Thanks for the test! Was the non-rusted wedge in your test friction-free on the face, other than the primary grooves? That would be a more meaningful test. A wedge without texture from face milling or micro grooves, vs. rusted vs. micro grooves and face milling. I thought rusting was introduced years ago to create friction, when most wedges were smooth on the face, prior to micro-milling. Today seems more of a nostalgia thing.
Dan Cohen4 weeks ago
I just think raw wedges look bad – very bad. I do get the glare thing, though. But you can achieve that with a matte or satin finish. Or just a darker finish Hopefully this raw fad will end soon before Cleveland does it to their CBX wedges.
Ben Hoagie4 weeks ago
is it true if you don’t use it, you lose it?
Ian1 month ago
Show more data, these articles are so boring without showing the data or the shot information from GCQuad or Trackman. Yes you gave the average spin numbers of each club finish. Show us more than that.
mackdaddy91 month ago
I play the raw TM MD3 TW grind because they work better than the chrome when it is wet from the dew.
C3 weeks ago
This is the correct reply.
Big Guy1 month ago
I wonder if the raw trend began as a result of the custom grinds Tour Pros can often put on their wedges? A plated wedge would look horrible for manufacturers if the trailing edge was taken off? Dunno about stampings on the chrome either.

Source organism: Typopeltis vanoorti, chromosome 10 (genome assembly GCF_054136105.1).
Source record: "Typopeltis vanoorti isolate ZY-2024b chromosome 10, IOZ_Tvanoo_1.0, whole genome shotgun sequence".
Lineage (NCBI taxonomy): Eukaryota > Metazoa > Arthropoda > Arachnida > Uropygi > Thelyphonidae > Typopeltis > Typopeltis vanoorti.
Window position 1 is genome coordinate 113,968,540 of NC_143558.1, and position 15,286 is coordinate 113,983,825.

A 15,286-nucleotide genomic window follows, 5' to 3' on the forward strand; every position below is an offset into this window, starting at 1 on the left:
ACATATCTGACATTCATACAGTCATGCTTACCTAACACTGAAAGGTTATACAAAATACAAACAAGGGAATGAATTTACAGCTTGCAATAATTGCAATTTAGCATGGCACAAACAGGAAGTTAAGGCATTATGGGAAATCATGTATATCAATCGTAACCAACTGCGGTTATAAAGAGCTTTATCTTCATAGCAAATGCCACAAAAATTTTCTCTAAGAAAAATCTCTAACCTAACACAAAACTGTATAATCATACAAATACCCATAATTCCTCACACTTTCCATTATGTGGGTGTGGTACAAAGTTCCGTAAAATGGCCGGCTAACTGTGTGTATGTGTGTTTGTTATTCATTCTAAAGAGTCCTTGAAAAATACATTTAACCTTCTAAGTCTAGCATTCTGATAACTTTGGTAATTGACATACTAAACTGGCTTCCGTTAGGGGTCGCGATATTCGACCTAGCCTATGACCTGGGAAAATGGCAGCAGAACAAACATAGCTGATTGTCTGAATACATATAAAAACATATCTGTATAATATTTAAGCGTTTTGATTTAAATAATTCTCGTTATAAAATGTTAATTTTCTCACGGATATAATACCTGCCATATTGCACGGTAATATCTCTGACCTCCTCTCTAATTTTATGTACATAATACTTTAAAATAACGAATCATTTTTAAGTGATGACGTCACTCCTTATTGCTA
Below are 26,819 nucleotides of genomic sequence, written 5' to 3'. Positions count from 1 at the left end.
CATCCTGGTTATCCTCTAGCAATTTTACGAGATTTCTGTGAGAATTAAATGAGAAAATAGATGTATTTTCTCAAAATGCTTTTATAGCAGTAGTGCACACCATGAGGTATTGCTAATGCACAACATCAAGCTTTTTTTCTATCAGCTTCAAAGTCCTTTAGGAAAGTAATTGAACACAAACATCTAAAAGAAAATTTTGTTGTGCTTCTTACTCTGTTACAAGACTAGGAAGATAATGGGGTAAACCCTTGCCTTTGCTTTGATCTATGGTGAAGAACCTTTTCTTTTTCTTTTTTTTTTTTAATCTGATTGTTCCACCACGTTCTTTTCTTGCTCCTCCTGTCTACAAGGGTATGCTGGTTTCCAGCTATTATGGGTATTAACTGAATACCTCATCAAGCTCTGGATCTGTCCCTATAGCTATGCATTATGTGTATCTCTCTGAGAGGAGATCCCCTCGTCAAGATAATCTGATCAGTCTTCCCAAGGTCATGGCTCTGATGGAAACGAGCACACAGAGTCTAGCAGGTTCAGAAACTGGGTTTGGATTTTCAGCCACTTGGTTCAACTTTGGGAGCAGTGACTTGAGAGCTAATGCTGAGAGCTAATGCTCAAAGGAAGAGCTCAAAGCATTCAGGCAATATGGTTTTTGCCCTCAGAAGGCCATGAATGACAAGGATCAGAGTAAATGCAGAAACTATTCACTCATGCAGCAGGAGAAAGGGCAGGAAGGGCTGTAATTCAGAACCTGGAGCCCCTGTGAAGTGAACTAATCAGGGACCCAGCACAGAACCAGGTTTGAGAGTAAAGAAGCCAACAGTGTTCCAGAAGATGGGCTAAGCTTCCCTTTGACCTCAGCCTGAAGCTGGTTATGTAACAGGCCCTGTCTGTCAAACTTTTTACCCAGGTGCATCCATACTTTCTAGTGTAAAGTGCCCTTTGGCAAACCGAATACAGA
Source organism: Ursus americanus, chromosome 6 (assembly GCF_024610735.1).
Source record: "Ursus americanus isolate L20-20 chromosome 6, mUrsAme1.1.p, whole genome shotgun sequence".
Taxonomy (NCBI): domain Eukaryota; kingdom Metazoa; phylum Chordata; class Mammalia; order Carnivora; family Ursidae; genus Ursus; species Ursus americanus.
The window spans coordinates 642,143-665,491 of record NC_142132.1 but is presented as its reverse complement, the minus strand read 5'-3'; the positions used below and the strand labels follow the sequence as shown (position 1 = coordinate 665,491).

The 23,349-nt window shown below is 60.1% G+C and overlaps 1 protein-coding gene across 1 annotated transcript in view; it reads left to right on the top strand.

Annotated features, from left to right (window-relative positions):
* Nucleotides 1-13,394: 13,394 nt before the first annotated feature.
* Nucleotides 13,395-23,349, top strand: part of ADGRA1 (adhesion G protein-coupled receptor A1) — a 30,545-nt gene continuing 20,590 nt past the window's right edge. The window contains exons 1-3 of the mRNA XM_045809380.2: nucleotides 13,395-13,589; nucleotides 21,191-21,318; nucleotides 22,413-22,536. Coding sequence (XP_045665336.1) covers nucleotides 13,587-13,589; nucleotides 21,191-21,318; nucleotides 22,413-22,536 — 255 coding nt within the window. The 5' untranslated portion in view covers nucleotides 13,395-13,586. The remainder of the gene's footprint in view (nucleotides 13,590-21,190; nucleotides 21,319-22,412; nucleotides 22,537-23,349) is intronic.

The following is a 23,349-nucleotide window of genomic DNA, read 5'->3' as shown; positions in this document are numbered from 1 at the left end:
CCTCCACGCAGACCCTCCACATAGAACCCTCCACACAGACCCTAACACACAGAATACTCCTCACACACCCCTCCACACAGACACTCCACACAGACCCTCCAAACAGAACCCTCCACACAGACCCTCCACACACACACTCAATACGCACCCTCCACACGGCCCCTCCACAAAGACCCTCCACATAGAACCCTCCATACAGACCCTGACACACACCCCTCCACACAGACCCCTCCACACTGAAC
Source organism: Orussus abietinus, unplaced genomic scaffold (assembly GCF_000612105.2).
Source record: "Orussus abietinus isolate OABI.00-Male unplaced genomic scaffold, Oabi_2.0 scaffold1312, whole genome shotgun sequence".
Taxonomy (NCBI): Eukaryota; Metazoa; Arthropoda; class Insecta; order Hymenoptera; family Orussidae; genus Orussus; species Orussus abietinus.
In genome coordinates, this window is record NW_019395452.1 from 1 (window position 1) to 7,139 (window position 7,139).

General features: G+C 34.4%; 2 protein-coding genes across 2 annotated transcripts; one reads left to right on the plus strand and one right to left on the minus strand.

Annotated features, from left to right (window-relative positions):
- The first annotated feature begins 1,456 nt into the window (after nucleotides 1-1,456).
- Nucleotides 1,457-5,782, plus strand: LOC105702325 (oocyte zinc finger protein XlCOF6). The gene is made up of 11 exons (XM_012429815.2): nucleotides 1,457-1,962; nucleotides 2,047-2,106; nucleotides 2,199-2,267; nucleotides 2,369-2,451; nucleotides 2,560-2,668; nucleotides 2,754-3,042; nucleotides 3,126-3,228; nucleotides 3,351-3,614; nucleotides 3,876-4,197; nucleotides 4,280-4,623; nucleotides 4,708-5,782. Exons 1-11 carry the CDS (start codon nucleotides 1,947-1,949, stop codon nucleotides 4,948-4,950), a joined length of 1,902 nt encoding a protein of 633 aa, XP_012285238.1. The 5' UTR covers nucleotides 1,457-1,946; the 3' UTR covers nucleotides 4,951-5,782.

Just a thought I have long had..
James C3 weeks ago
The answer to your question is yes. Vokey Wedgeworks custom grinds are only in raw finish for the same reason.
The other reason is that in the past, the finish softened the groove pattern so pros wanted raw to have grooves that are right at the limit. That isn’t the case anymore – manufacturers make the grooves sharper than legal & then the finish softens them up. A new Chrome wedge that is stripped to raw will have illegal grooves.
John R1 month ago
The idea of a rusted surface enhancing performance never made sense to me. The manufacturers invest large amounts of money in milling and micro machining their wedges and then say “they’re better when you ruin all that precision manufacturing”. If that was the case they would come pre-rusted and there’d be no need for all that mill work.
Do you let your 9 iron rust? No, because performance is dependent on maintaining the integrity of the face. That’s why we clean our clubs.